What a strange, strange time. In my tradition, Lammas (August 1 to 2) begins a season of three harvest festivals followed by the Great Silence, the Close and Holy Darkness. But Lammas begins the season, still in the heat of summer, of sacrifice.
That said, Lammas also begins the season of giving oneself mindfully, clearly, wisely, and with discernment, in the service of greater goods perhaps than those we have been following. And following the greater good, the bigger institution, the more compelling spiritual idea, the more trustworthy teacher–well, these have been central to my development of my sense of self over the last twenty-five years.
Mid-June: I have a pulmonary embolism, pulmonary edema, and atrial fibrillation. When I get to the hospital and then run my labs and take chest x-rays, my heart appears to be fine, all things considered, but my lungs, not so much. It seems they have never fully recovered from the four emboli I had in 2014.
Now, though, I am being surrendered. I have prayed to know how to–to learn how to–surrender. And that can be a good thing. Offering oneself as the stalk of wheat, the neck of the sacrificial bird, the wilting flower–these are beautiful gifts.
In Sufism, though, is an incredible concept that has captured my imagination all year. It is the idea of the corpse. This is in some ways, yes, a variation on a theme in many monastic and mystical traditions. “Keep your death ever before your eyes,” sure. But that’s not the primary image or teaching that I get from it.
The Sufis say that one should pray to be in the hand of Allah, as the corpse is in the hands of those who prepare it for burial. The corpse moves because its arms or legs, trunk or head are moved. Similarly, one’s choices and actions should be ultimately and completely in accordance with Divine Love, the fullness of Divinity. You should only choose as the Divine moves you to choose. You should only touch where the Divine moves you to touch. And you cannot do this through your own will. You can only do it by making an offering of yourself, a polished soul…and I lose words and knowledge here. I don’t know how one goes from surrendering to being surrendered, from humility to abased awe before the Divine impossibility.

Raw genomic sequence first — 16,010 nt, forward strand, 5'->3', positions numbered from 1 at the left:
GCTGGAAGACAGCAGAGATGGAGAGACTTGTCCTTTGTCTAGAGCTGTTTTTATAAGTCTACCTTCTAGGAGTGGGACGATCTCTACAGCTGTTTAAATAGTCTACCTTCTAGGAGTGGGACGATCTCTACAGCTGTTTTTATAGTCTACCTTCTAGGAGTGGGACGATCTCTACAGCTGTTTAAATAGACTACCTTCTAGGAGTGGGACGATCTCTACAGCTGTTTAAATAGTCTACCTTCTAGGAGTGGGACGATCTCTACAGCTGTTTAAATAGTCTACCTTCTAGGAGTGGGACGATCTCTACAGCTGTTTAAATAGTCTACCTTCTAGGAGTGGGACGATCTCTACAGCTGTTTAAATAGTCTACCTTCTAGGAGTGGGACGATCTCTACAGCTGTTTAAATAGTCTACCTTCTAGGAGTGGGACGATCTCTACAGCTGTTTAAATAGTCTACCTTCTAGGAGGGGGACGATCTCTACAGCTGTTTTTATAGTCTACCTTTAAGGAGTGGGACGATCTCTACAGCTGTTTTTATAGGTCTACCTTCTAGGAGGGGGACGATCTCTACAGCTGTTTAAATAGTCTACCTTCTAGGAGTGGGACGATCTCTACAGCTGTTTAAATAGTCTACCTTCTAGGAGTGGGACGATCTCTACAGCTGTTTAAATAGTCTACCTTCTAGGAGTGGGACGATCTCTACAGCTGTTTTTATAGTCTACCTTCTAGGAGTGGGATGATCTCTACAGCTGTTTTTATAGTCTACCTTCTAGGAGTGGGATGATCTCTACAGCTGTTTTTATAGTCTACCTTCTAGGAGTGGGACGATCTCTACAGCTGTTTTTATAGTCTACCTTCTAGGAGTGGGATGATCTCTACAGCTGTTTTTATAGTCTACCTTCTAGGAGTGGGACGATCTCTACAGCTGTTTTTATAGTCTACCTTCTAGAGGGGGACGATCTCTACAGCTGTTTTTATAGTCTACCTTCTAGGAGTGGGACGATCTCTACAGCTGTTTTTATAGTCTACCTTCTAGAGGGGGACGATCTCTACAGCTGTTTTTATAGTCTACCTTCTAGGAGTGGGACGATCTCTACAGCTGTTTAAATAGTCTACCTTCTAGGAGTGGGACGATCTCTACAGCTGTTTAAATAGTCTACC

The edge of a bariatric bed is a hinge I must go over every time I go in and out of bed. I am on powerful blood thinners. I bruise from head to toe, especially where the bed hinge digs into my leg. My right leg has a five-inch wide, 18-inch-long bruise wrapping around my thigh.
So I’ve thought of that image of Divinity, with respect to my current conditions.
I’ve also thought of another image of Divinity, that of Brigid, the great Gaelic goddess and saint, whose image decorates not just my domicile, but that of a few of our comrades. If you’ve been around Reflections for a while, you know that Brigid is important to me, and that various of her tools, symbols, and stories inform my life. In this case, the pertinent image of Brigid is the one I first learned, the triple-faced deity, the Three Brigids. These are the faces of that goddess: the Bard, the Healer, and the Blacksmith, or the patroness of blacksmithing, depending on when and how we’re looking at Her. Specifically, it is the goddess in her guise as the Smith that captures my attention–captures, holds, binds, and won’t let go.
End of June through the beginning of July, and the first Heat Dome in Portland: bloodwork finds anemia, confirmation of my diagnosis of a recurrence of cellulitis, the big bruise goes deeply into my body and becomes an internal hematoma — a sac of fluid roughly a 7-cm sphere just beneath the surface of my skin.